Distinguished Lecture and Special Tribute: Nicolaos G. and Sue Curtis Alexopoulos Presidential Chair in Electrical Engineering and Computer Science
Vice President for Academic Programs and University Relations
Title: Spiraling Through Space and Time (A Journey from Prehistoric Times to Modern High-tech Applications)
Abstract: During this lecture we will embark on a journey to trace the spiral archetype (nature's signature) through space and time. We will then follow its migration from Mal'ta, Siberia to the Mediterranean through Ireland. We will examine its symbolism of life, death and rebirth, as well as its practical application as a calendar calculator. Subsequently, we will study the mathematical representation of spiral shapes from the time of Theodorus of Cyrene and Archimedes to the present modeling of polyspirals and will apply this knowledge to the design of antennas for wireless communication systems. Next we will demonstrate the evolution of new technologies such as virtual magnetic mirrors and applications, as well as new engineering concepts based on electromagnetic metamorphism. We will conclude with a discussion on the practical use of spirality for the design of the second tallest building in the world, the Shanghai Tower, which was opened recently.
Bio: Nicolaos (Nick) G. Alexopoulos was born in Athens, Greece, in 1942. He graduated from the 8th Gymnasium in 1959. He earned his bachelor's (1964), master's (1967) and doctoral degrees (1968) in electrical engineering from the University of Michigan in Ann Arbor. Alexopoulos served as the dean of The Henry Samueli School of Engineering at University of California, Irvine (UCI) from 1997 to2008. He was a member of the faculty at the Henry Samueli School of Engineering and Applied Science at the University of California, Los Angeles (UCLA) 1969-1996, where he served as chair of the Electrical Engineering Department (1987-1992) and associate dean for faculty affairs (1986-1987) before taking his post as UCI dean.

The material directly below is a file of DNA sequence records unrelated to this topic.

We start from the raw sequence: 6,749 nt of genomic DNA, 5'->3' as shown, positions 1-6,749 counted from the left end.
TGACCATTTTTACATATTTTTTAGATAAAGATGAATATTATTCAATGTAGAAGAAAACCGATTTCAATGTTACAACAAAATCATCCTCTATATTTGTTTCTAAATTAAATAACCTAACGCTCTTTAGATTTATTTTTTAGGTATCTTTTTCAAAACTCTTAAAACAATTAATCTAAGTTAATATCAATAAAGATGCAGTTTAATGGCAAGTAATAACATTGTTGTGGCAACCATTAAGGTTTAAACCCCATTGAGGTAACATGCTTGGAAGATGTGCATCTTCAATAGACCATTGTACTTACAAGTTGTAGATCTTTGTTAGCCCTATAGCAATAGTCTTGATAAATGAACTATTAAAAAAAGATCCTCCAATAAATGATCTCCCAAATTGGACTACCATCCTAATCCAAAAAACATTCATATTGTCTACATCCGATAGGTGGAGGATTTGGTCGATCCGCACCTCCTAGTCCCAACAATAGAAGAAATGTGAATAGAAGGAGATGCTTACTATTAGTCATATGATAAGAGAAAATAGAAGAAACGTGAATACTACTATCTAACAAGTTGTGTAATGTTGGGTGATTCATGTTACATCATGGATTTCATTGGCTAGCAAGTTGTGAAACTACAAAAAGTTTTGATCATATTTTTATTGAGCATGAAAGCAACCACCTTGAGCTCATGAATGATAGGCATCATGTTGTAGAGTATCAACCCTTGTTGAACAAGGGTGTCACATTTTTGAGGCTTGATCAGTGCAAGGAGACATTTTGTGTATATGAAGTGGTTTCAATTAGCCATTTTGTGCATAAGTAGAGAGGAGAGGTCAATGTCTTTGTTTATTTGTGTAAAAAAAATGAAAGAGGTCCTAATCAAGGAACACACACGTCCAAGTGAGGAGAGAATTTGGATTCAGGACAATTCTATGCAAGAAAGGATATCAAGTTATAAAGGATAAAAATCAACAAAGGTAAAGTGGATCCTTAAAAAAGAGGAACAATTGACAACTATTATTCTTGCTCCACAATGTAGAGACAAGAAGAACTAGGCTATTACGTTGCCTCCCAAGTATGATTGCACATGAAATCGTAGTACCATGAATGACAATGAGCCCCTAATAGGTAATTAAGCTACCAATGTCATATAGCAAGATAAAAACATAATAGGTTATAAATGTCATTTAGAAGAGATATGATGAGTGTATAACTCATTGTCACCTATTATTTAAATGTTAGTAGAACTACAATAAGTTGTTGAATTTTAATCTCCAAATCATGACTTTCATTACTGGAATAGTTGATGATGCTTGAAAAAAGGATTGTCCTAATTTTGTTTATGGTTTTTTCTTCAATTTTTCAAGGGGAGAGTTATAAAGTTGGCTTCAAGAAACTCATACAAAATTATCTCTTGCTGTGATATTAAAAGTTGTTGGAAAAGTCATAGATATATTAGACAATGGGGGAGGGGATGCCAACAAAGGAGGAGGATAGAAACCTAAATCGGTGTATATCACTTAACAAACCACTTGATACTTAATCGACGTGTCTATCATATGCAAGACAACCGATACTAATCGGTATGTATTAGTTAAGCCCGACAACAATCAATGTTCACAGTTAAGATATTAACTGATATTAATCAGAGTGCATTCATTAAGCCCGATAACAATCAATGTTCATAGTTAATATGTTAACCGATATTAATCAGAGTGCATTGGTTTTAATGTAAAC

Alexopoulos joined Broadcom Corp. (2008-2015) as vice president for antennas, RF technologies and university relations. He currently serves as vice president for academic programs and university relations with the Broadcom Foundation. Alexopoulos was elected an IEEE Fellow for "contributions to the understanding of substrate-superstrate effects on printed circuit antennas and integrated microwave circuits." He was elected to the United States National Academy of Engineering for "contributions to microwave circuits, antennas, and structures for low observable technologies, and for contributions in engineering education." He is Highly Cited in computer science and has received two IEEE Best Journal Paper awards. He and his students have published more than 300 journals and refereed conference publications, including several book chapters. He also holds 25 U.S. patents. He has received honorary doctorates from the National Technical University of Athens, Greece, and Chapman University, and has served over the years as a consultant to various high-tech companies and to the U.S. government.